One of North Korea's most-influential women is attracting a lot of attention -- which is exactly what Kim Jong Un wants

Pool/Getty ImagesHyon Song-wol, head of the North Korea’s Samjiyon Orchestra, leaves after checking venues at Pyeongchang 2018 Winter Olympics at the Gangneung Art Center on January 21, 2018 in Gangneung, South Korea.
  • Hyon Song-wol is a popular former singer in North Korea and also one of the most powerful women in the country.
  • Hyon led North Korea’s delegation to South Korea over the weekend, garnering an outsized amount of attention.
  • This response might be falling into the trap of North Korean propaganda.

Hyon Song-wol is one of the most influential women in North Korea.

The former singer directs the pop group Moranbong Band and, as an alternate member of the Workers’ Party central committee, she is one of the most powerful people in North Korea.

She was also the leader of North Korea’s advance team that inspected South Korean performance venues over the weekend. And her presence sent some South Koreans, and international media outlets, into a flurry.

Crowds of people tried to take photos of Hyon, newspapers clamored to analyse her clothes (a dark coat with a “fur muffler”), and TV stations dutifully offered live broadcasts of her every move.

International media released profiles of Hyon describing her as a glamorous megastar who exuded “an air of confident calm,” a “beloved North Korean pop star,” and as someone trying to “emulate the style of Melania Trump.”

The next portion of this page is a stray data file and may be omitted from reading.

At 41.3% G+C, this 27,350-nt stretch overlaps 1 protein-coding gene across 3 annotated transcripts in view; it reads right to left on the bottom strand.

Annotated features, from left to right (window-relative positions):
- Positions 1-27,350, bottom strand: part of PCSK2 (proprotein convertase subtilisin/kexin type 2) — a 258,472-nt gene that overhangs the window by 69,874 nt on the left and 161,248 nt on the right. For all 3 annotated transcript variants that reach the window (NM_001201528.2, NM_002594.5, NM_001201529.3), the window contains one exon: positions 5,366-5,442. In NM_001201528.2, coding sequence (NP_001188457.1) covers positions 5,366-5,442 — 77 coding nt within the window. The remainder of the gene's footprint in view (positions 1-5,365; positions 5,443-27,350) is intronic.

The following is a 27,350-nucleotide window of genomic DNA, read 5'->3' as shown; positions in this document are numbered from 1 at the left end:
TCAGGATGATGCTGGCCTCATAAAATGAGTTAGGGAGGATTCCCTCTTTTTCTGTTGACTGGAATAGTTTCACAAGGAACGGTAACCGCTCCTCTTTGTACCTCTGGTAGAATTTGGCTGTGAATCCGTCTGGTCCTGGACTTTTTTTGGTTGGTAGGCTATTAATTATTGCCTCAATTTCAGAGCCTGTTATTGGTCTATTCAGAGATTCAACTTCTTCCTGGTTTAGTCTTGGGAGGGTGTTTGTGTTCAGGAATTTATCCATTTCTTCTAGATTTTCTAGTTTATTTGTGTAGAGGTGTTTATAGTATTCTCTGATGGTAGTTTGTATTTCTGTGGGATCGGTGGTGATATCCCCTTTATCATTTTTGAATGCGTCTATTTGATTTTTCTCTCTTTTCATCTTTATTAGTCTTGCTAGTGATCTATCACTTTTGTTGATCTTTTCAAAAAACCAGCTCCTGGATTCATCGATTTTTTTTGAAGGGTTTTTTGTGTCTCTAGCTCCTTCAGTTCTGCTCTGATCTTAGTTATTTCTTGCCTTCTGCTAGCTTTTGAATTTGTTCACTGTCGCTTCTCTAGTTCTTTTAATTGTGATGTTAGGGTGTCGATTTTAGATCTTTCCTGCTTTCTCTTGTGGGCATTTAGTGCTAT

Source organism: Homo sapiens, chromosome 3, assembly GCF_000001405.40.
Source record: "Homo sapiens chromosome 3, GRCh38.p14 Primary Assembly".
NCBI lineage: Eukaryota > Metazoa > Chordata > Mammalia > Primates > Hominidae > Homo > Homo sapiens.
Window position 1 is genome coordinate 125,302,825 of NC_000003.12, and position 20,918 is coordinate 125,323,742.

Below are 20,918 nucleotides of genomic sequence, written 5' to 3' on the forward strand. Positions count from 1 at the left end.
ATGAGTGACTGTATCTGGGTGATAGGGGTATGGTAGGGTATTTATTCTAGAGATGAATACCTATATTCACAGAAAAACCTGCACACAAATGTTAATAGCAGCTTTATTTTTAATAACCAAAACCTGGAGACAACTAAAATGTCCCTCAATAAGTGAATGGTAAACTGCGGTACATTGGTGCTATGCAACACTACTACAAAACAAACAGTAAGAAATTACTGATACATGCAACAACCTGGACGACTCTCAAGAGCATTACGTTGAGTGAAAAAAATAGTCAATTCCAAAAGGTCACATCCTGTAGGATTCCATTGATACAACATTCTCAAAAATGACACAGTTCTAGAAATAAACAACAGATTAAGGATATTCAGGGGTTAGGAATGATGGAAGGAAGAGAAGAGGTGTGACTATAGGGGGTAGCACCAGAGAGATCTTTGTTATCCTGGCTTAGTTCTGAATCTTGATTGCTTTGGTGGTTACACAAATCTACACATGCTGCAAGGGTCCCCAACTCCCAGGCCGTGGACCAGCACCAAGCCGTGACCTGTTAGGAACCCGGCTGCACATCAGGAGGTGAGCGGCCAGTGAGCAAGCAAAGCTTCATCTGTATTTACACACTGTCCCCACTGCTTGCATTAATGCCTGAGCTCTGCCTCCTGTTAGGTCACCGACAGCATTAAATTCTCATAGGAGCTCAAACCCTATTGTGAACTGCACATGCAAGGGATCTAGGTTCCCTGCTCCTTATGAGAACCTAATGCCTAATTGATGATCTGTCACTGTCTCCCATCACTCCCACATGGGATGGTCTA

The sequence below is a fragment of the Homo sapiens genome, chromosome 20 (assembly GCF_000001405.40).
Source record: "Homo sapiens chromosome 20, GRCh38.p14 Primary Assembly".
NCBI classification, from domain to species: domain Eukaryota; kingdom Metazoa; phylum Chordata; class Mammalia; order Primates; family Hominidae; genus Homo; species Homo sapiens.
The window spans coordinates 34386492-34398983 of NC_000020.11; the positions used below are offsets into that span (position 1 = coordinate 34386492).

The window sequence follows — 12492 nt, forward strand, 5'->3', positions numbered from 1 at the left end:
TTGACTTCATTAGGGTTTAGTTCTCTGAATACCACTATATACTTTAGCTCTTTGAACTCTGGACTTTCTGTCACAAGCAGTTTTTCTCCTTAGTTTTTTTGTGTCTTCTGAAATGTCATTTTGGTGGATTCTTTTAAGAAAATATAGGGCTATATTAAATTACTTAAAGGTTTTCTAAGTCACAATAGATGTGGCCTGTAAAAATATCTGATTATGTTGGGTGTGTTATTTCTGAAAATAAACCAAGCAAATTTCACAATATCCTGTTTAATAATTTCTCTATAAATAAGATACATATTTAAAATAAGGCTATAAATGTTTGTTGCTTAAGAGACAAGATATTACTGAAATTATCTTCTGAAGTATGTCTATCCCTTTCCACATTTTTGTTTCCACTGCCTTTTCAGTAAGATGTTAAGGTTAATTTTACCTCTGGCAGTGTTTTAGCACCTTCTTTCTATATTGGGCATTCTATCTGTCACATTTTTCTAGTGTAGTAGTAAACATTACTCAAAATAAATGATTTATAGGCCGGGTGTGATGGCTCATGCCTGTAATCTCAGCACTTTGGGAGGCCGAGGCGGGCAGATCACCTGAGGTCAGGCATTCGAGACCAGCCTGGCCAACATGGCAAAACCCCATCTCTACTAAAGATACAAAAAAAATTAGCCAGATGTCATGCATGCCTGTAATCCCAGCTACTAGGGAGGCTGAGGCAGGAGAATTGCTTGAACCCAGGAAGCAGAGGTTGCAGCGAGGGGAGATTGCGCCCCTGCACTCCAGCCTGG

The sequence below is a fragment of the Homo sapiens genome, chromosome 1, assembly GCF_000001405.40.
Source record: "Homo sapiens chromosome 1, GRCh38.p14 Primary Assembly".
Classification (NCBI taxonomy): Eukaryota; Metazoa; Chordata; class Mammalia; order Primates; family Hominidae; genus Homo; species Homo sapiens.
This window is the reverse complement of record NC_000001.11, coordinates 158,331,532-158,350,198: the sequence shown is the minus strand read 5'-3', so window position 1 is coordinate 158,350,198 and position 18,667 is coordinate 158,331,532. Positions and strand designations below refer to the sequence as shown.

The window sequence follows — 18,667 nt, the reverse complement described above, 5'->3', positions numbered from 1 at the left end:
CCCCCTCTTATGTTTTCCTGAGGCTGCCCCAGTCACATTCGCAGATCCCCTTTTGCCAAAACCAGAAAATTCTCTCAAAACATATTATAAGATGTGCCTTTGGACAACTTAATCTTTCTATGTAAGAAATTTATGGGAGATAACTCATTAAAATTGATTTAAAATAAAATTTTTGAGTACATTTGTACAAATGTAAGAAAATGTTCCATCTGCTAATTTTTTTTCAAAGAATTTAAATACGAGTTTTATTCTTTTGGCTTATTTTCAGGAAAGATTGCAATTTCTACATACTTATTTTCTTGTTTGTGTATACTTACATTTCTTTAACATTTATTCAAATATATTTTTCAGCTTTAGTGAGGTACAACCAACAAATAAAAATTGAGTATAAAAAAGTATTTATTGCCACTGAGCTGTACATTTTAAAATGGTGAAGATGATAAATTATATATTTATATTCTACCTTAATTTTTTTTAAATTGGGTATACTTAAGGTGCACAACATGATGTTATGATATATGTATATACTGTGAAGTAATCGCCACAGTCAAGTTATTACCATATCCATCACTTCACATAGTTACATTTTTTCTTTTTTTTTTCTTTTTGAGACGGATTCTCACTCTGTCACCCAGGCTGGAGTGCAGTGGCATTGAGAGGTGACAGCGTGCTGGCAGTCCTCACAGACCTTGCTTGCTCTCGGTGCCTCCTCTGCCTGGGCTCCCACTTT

There were so many South Korean newspapers covering Hyon’s visit that one publication simply ran the headline: “Weekend news dominated by Hyon Song-wol.”

It’s likely that all this attention is exactly what North Korea was hoping for.

So far during Olympic preparation, North Korea has not only offered to send its highly political art and orchestra troupes to the South Korea Olympics, but suggested their members walk en masse across the Korean border. The coverage of these troupes, and the iconic photos they could offer, are excellent propaganda opportunities or “winning hearts at home and minds abroad,” according to Business Insider’s David Choi.

It’s a scenario that seems to have played out perfectly with Hyon over the weekend.

According to a Google search, more than 26,800 webpages referenced Hyon between Jan 20-22, local time.

This isn’t the first time Hyon has generated international intrigue or changed the conversation around North Korea.

When Hyon – who was thought to have been executed in 2013 – recently attended inter-Korean Olympic talks many focused on Hyon and her choice of handbag rather than missile launches.

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